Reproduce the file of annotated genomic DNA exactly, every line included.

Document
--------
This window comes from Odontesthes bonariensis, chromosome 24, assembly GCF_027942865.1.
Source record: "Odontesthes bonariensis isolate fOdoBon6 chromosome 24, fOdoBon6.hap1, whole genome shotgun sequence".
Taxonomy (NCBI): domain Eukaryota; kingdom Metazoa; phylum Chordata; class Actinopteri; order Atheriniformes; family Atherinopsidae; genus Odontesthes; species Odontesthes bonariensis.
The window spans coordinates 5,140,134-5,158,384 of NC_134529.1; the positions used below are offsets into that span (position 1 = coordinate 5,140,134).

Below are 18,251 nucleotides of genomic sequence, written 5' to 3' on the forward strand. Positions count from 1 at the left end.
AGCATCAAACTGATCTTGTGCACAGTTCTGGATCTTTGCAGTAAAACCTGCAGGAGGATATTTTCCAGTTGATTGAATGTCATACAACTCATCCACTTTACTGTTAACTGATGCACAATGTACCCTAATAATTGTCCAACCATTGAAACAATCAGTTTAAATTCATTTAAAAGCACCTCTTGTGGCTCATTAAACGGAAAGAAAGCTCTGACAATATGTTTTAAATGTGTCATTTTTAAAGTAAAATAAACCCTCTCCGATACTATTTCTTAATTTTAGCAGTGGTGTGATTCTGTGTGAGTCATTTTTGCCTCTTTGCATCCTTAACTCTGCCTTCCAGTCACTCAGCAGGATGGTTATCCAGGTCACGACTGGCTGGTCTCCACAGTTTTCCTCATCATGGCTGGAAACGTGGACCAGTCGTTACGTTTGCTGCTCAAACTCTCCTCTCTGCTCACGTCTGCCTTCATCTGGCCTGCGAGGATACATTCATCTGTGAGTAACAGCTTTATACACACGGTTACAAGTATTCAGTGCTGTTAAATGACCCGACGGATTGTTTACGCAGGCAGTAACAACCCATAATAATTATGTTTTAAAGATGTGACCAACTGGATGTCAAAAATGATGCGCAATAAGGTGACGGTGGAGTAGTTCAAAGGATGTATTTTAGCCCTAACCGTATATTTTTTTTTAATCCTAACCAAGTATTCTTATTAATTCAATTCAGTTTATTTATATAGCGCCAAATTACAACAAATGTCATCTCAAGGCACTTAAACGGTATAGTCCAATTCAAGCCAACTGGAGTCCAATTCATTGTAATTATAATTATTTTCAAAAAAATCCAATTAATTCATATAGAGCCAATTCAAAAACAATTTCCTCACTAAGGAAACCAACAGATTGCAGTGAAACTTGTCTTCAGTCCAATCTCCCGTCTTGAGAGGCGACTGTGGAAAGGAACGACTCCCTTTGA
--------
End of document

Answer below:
This window comes from Odontesthes bonariensis, chromosome 24, assembly GCF_027942865.1.
Source record: "Odontesthes bonariensis isolate fOdoBon6 chromosome 24, fOdoBon6.hap1, whole genome shotgun sequence".
Taxonomy (NCBI): domain Eukaryota; kingdom Metazoa; phylum Chordata; class Actinopteri; order Atheriniformes; family Atherinopsidae; genus Odontesthes; species Odontesthes bonariensis.
The window spans coordinates 5,140,134-5,158,384 of NC_134529.1; the positions used below are offsets into that span (position 1 = coordinate 5,140,134).

Below are 18,251 nucleotides of genomic sequence, written 5' to 3' on the forward strand. Positions count from 1 at the left end.
AGCATCAAACTGATCTTGTGCACAGTTCTGGATCTTTGCAGTAAAACCTGCAGGAGGATATTTTCCAGTTGATTGAATGTCATACAACTCATCCACTTTACTGTTAACTGATGCACAATGTACCCTAATAATTGTCCAACCATTGAAACAATCAGTTTAAATTCATTTAAAAGCACCTCTTGTGGCTCATTAAACGGAAAGAAAGCTCTGACAATATGTTTTAAATGTGTCATTTTTAAAGTAAAATAAACCCTCTCCGATACTATTTCTTAATTTTAGCAGTGGTGTGATTCTGTGTGAGTCATTTTTGCCTCTTTGCATCCTTAACTCTGCCTTCCAGTCACTCAGCAGGATGGTTATCCAGGTCACGACTGGCTGGTCTCCACAGTTTTCCTCATCATGGCTGGAAACGTGGACCAGTCGTTACGTTTGCTGCTCAAACTCTCCTCTCTGCTCACGTCTGCCTTCATCTGGCCTGCGAGGATACATTCATCTGTGAGTAACAGCTTTATACACACGGTTACAAGTATTCAGTGCTGTTAAATGACCCGACGGATTGTTTACGCAGGCAGTAACAACCCATAATAATTATGTTTTAAAGATGTGACCAACTGGATGTCAAAAATGATGCGCAATAAGGTGACGGTGGAGTAGTTCAAAGGATGTATTTTAGCCCTAACCGTATATTTTTTTTTAATCCTAACCAAGTATTCTTATTAATTCAATTCAGTTTATTTATATAGCGCCAAATTACAACAAATGTCATCTCAAGGCACTTAAACGGTATAGTCCAATTCAAGCCAACTGGAGTCCAATTCATTGTAATTATAATTATTTTCAAAAAAATCCAATTAATTCATATAGAGCCAATTCAAAAACAATTTCCTCACTAAGGAAACCAACAGATTGCAGTGAAACTTGTCTTCAGTCCAATCTCCCGTCTTGAGAGGCGACTGTGGAAAGGAACGACTCCCTTTGA